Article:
And I became obsessed with history. I pored over the works of Marcus Garvey, Chancellor Williams and J.A. Rogers. I read about the American, French and Iranian revolutions and the U.S. Civil Rights Movement. When I read about the — and how many of the the bombing were jailed — I immediately connected that to the in China.

At times, l have been overwhelmed by the realization that all our experiences are interconnected. And having entered the criminal justice system at such a young age, it took me many years — and many books — to grasp how my identity as a Black Muslim man impacts how I move through the world and how the world responds to me.

In late February, Justin let me know that along with posting about my donation, he had set up a GoFundMe to help me rebuild my life. Generous contributions flooded in, and by the end of the month, the campaign had raised over $102,000. Media outlets including and even did stories about it.

I felt deeply humbled and moved. This support came at a crucial time as I prepared for my April 2 release, which I had been fighting for since the mid-1990s. Between 1995 and 2024, I was denied parole 10 times.

My parole was finally approved, thanks to California Senate Bill 260, legislation that offers fresh parole opportunities for youth offenders serving lengthy sentences for crimes committed before they turned 18.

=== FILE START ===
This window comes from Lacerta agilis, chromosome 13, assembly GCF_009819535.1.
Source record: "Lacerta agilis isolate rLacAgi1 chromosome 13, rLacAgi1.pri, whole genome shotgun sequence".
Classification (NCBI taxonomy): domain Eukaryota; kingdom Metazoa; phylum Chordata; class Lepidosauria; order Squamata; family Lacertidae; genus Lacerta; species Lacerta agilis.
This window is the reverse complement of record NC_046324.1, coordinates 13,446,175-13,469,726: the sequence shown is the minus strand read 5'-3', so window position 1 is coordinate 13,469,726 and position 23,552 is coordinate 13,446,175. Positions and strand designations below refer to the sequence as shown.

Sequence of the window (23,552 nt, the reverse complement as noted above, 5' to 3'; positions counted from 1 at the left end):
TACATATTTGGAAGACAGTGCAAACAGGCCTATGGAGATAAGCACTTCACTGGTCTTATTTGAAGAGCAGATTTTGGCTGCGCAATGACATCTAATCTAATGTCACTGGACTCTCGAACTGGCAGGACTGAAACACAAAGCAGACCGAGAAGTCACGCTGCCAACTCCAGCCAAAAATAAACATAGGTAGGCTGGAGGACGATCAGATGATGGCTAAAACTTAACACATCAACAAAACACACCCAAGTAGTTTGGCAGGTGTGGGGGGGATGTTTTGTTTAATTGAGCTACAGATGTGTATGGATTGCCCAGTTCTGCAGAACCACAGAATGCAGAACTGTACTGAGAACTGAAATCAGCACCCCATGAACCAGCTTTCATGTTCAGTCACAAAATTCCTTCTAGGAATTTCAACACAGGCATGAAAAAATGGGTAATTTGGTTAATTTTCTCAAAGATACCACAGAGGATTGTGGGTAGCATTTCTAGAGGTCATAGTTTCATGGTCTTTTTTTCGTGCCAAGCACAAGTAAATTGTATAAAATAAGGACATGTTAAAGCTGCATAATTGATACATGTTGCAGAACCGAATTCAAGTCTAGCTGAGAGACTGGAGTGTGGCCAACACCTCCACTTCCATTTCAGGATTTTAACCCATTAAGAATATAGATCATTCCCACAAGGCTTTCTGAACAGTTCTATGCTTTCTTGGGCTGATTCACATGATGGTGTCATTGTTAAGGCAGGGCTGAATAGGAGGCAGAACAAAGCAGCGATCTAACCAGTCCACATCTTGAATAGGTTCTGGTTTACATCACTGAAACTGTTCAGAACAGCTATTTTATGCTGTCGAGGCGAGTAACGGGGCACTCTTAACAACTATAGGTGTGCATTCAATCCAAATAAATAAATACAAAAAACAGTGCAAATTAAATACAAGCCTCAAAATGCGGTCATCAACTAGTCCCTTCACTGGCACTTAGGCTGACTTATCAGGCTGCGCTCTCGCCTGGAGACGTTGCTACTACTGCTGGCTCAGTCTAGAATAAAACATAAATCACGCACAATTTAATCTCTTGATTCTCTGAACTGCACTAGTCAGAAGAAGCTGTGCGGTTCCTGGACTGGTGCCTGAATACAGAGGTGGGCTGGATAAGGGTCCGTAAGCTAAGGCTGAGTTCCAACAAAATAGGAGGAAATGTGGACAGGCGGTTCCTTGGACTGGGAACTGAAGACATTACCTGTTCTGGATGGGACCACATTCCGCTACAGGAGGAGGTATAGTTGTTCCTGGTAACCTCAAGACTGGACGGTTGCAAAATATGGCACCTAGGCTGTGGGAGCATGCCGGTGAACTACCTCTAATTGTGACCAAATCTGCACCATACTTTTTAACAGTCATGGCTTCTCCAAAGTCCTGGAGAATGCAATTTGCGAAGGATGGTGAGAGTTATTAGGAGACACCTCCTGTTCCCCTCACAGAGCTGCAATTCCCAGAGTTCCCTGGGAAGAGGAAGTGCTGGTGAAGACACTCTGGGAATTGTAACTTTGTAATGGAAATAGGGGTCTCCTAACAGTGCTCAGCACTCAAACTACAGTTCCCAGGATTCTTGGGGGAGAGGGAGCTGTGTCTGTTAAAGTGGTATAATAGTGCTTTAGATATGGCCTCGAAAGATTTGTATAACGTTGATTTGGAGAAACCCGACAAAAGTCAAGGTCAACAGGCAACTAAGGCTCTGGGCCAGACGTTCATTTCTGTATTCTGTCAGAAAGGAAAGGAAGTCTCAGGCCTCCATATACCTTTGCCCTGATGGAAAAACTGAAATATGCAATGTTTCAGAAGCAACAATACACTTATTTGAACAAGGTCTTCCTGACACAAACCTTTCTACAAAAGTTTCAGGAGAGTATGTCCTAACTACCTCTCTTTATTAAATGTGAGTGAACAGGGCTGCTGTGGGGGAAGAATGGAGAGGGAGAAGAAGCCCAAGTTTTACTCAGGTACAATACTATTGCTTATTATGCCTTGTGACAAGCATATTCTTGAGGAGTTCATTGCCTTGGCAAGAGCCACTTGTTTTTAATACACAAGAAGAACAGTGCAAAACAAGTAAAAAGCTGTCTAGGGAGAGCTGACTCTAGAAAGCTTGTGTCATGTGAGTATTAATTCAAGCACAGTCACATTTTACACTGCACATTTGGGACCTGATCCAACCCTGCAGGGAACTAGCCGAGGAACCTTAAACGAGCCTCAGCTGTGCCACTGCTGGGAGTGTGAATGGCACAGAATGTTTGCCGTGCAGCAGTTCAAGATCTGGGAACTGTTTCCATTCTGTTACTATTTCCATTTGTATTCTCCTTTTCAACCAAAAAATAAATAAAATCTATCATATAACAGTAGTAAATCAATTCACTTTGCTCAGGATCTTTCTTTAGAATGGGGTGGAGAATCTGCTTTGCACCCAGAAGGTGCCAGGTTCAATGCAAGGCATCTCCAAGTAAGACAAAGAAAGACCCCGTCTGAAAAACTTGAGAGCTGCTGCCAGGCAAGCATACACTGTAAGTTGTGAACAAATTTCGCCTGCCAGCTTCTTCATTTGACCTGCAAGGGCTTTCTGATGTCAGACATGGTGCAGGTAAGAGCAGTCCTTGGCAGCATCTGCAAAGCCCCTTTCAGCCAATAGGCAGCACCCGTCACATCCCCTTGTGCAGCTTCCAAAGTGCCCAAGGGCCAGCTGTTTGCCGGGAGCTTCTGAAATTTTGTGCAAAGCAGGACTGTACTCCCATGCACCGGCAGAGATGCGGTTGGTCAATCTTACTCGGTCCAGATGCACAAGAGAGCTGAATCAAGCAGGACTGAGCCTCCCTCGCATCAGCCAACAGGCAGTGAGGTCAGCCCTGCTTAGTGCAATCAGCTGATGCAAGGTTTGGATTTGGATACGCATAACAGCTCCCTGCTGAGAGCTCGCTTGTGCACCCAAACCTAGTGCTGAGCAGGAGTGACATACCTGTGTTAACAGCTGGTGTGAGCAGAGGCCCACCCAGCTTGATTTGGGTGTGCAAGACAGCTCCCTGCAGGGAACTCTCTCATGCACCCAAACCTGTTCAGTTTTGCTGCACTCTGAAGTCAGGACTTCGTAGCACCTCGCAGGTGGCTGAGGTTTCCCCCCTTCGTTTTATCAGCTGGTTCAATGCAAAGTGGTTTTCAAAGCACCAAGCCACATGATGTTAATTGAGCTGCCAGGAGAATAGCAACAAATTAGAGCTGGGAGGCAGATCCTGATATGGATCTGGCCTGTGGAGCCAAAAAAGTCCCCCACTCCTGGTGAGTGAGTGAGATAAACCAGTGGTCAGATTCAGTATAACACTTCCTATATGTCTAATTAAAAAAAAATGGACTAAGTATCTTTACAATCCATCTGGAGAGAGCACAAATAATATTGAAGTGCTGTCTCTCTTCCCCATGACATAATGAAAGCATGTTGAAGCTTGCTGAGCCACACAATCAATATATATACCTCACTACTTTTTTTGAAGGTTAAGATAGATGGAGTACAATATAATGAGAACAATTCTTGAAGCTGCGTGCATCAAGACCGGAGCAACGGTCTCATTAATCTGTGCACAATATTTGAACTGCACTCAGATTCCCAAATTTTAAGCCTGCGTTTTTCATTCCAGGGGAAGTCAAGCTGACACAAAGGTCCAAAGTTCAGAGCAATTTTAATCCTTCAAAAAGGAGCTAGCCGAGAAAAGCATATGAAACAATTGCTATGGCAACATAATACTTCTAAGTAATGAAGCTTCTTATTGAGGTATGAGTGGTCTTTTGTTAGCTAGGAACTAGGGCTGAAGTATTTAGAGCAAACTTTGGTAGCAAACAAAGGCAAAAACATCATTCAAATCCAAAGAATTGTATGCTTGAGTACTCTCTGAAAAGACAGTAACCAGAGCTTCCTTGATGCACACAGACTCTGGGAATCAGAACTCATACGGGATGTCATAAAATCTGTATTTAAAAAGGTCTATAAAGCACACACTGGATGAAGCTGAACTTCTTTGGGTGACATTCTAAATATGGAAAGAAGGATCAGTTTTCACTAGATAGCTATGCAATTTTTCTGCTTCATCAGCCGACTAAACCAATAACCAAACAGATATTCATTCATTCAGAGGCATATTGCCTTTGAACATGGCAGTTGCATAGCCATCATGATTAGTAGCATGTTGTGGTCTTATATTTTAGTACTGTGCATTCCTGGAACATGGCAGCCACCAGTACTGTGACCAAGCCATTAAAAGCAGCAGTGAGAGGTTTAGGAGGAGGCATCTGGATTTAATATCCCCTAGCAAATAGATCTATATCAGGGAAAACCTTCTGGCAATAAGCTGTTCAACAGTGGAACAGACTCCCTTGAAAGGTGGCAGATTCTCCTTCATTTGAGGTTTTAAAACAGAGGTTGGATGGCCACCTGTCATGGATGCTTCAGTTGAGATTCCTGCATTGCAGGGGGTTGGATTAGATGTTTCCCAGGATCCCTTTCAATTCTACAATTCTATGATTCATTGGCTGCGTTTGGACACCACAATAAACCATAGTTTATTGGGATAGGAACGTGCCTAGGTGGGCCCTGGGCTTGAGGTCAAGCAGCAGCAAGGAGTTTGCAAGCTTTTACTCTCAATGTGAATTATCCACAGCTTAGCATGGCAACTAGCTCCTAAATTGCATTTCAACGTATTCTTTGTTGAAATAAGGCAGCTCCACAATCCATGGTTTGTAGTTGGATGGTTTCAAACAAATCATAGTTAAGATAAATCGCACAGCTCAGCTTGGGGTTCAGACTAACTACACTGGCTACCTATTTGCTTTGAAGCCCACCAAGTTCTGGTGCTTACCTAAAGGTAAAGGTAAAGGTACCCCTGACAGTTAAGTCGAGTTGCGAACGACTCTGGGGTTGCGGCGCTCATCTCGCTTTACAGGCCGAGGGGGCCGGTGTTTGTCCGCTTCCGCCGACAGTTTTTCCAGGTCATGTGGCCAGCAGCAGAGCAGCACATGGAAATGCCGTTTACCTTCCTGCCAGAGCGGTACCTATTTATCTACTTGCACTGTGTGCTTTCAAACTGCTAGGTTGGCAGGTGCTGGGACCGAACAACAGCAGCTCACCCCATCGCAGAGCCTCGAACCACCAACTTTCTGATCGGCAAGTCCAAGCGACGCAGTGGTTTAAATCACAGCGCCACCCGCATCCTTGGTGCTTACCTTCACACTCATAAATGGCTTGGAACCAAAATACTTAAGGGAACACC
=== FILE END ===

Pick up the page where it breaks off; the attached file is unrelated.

When I pictured my life post-incarceration, I saw family and community. The first thing I wanted to do was give my mother a big hug and kiss. I wanted to ask her for forgiveness. I wanted to take out the trash for her. I wanted to cut her grass again. I wanted to take my granddaughter to school and go to a PTA meeting. I wanted to ride a metro bus and take in different smells and sights.

I wanted to move through my life cherishing the simple things.

And since I was coming home toward the end of Ramadan, I was excited to celebrate my first Eid with the larger Muslim community. This community has shown me so much compassion and mercy over the last few weeks, and there’s nothing I want more than to return the favor.

When I first became serious about transforming my worldview and myself, I wrote down a series of mantras. They were taped to the dull gray concrete walls of my cell:

Today, I will take the high road.

Today, I will not allow myself to be derailed.

Today, if confronted or insulted, I will first remember my goals. Secondly, I will walk away. Lastly, I will not personalize anything and give in to my ego.

Today, I will be of service and strive to make today better than yesterday.

Today, I will remember at every step that I am the master of my ship. I will be anchored by my faith, values, goals, patience, humility and forgiveness. With all my strength, I will be humble today.

Over the years, these lines became my ritual. I recited them before I left my cell each day. And as I continue to prepare for life beyond prison walls, those words will continue to be my guide.

Hamzah Jihad Furqaani is a father of one daughter and a grandfather to four. Furqaani was imprisoned for 40 years and was released from prison on April 2, 2024. He intends to create an educational program for incarcerated people that tackles the misrepresentation of Islam in U.S. prisons. Furqaani also hopes to pursue higher education in sociology.